Although there is still some orange in the sky, this scene along the lower Columbia River, Oregon I count as very early blue hour.

      • You can jump the gun a bit and get the best of both worlds.  I’m talking about combining some of the color of sunset with the blue hour by shooting right at the short transition between sunset and blue hour.  You can do the same at sunrise by shooting just before the golden color of the rising sun invades the whole sky (see image below).
A very calm dawn at Hutchinson Lake in eastern Washington's Columbia National Wildlife Refuge.

A very calm dawn at Hutchinson Lake in eastern Washington’s Columbia National Wildlife Refuge.

      • Raise your ISO to keep exposures long enough to get the desired effect.  This will likely be necessary only in late blue hour when you are using small apertures for maximum depth of field.  Depending on your camera, you might not be able to raise ISO much without introducing too much noise.  But it’s much better to raise your ISO a stop and get a well-exposed photo than to decrease exposure compensation and have very deep shadows.  Later on the computer, you will see that brightening those deep shadows (to see some of the detail in them) will result in more noise than if you would have raised ISO a bit and gotten a bright enough exposure in the first place.  Don’t go crazy raising your ISO.  The rule of thumb to keep ISO as low as possible still applies.
A clear and cold blue hour skiing near Mt. Hood, Oregon.

A clear and cold blue hour skiing near Mt. Hood, Oregon.

      • Finally, shooting at blue hour demands that you either get out well before the sun rises or stay out well past sunset.  You’ll need to commit to it, through either an early rise or the patience to stick things out past sunset.  No packing up after the sun is down, patience is key.
      • Given the above point, it’s important to be prepared.  Have a good flashlight in your camera bag, and make sure the batteries are charged.  Be very aware of your surroundings.
Blue hour is when many cruise ships depart, but this one in Ensenada, Mexico is staying put.

Blue hour is when many cruise ships depart, but this one in Ensenada, Mexico is staying put.

      • In cities, the gathering darkness of blue hour can be an unsafe time to be in some areas.  In the wilds, at least in some places, being out as dusk turns into darkness can be risky.  You don’t want to present yourself as an easy meal to a hungry predator.  Fortunately, simple precautions can make a big difference.   Don’t position yourself close to any sort of cover; surround yourself with open space instead.  Carry a can of mace, people mace in cities and bear mace in the wild.  Never run from a predator (human or animal really) unless you are sure you can get to the safety of your car, a crowd of people, etc.
Blue hour from within Zion Canyon in Utah.

Blue hour from within Zion Canyon in Utah.

Blue hour can provide a soft edge to hard industrial subjects, such as this gas drilling rig.

Blue hour can provide a soft edge to hard industrial subjects, such as this gas drilling rig.

Photography at blue hour can be a rewarding way to capture moody yet beautiful scenes.  The light is low, allowing for long exposures and smooth, deep colors. But more important is the fact you are at the edge of night, lending a mystical quality to your images.  If you’re interested in any of these images, just click on them to go to my galleries page.  Once you have the full-size version in front of you, click “Purchase Options” to see prices for prints, downloads and more.  They are copyrighted and not available for free download without my permission, sorry.  If you have any questions, just contact me.  Thanks for reading!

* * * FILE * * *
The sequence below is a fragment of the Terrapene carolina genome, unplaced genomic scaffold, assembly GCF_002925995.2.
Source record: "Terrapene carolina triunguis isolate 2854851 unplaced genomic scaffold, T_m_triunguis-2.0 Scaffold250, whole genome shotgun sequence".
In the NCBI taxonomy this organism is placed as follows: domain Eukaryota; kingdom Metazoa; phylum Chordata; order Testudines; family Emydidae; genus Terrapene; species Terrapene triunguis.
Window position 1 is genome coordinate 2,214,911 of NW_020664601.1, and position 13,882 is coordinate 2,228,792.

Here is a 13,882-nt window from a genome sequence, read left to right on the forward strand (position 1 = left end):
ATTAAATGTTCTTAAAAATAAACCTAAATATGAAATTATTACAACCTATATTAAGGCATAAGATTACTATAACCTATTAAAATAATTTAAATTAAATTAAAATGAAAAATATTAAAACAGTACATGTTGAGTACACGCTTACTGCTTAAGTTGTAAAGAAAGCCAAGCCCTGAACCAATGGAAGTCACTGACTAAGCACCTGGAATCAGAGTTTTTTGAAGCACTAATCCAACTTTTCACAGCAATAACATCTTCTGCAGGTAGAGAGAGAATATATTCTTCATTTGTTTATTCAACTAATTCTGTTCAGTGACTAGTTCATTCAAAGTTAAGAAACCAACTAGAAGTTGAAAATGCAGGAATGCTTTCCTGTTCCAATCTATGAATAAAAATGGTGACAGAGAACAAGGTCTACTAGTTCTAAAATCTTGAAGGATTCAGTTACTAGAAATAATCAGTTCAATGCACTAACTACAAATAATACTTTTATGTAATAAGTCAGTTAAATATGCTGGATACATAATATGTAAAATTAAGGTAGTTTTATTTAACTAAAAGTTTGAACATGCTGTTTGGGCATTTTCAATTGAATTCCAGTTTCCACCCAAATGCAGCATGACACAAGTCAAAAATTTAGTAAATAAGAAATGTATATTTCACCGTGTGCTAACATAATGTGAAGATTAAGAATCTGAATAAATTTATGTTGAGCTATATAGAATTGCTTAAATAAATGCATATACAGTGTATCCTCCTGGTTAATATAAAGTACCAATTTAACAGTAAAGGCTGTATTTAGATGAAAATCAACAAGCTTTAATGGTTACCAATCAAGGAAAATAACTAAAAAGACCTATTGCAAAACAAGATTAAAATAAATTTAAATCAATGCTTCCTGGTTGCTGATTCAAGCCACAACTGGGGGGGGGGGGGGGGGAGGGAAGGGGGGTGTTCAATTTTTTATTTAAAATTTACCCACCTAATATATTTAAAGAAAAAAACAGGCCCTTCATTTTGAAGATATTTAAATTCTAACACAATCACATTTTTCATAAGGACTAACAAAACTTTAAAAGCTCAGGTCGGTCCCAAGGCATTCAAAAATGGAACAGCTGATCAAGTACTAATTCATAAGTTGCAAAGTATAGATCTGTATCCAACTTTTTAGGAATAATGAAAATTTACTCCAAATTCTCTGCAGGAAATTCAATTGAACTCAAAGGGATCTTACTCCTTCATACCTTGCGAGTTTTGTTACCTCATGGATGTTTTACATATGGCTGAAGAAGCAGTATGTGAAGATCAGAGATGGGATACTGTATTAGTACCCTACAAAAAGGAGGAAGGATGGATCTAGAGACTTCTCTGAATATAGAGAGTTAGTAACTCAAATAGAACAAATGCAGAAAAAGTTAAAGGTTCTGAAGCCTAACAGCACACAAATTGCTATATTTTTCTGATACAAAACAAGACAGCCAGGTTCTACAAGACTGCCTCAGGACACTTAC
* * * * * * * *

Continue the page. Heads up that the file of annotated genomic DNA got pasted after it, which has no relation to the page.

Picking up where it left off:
Mount Adams, Washington is reflected in Tahklakh Lake at blue hour.

Mount Adams, Washington is reflected in Tahklakh Lake at blue hour.

Friday Foto Talk: Getting Familiar with your Camera   13 comments

A fading day illuminates colorful skies and the basalt cliffs at Crown Point in Oregon's Columbia River Gorge.

A fading day illuminates colorful skies and the basalt cliffs at Crown Point in Oregon’s Columbia River Gorge.

This subject is one of those in photography that everybody just assumes is true but many don’t put it into practice with enough rigor.  Getting familiar with your camera and lenses, along with your tripod and other accessories, is key to capturing your best shots.  This is tops on my mind right now since I just bought a new camera.

If you are a novice, or even beyond novice, photographer, I have to say right here that there is only one author that I’ve read who really dives into this subject with some detail.  That is longtime photography teacher Brian Peterson.  His Understanding Photography Field Guide should be required reading.  He does not go deeply into the idea of getting familiar with your camera, since beyond saying you should do it, there’s not much to mention that is not brand dependent.  But he does detail great ways to get familiar with your lenses.  So go read that book and I won’t go into lenses much here.

A quiet dusk evening along the Columbia River.

A quiet dusk evening along the Columbia River.

Nobody would argue that learning how to use a new piece of electronics is important, whether computer or phone or camera.  But I’m going to argue here that most people tend to do the minimum amount of learning when it comes to their camera.  They read the manual (maybe) and then begin using the camera.  They don’t go back to the manual, trying to figure out the best way to set it up.  But this is the best way to make sure you are doing things in the most efficient way.  It’s important to do this early on so you don’t get locked in too much to a less-efficient way of doing things.

Once you go through this somewhat clunky period of feeling out your camera with help from the manual, then you should just shoot shoot shoot.  This is the only way to get to the point where everything is second nature, where you never have to look at your camera to do anything.  Your eyes belong on the scene before you, not on your camera (except for reviewing the image on the LCD when necessary).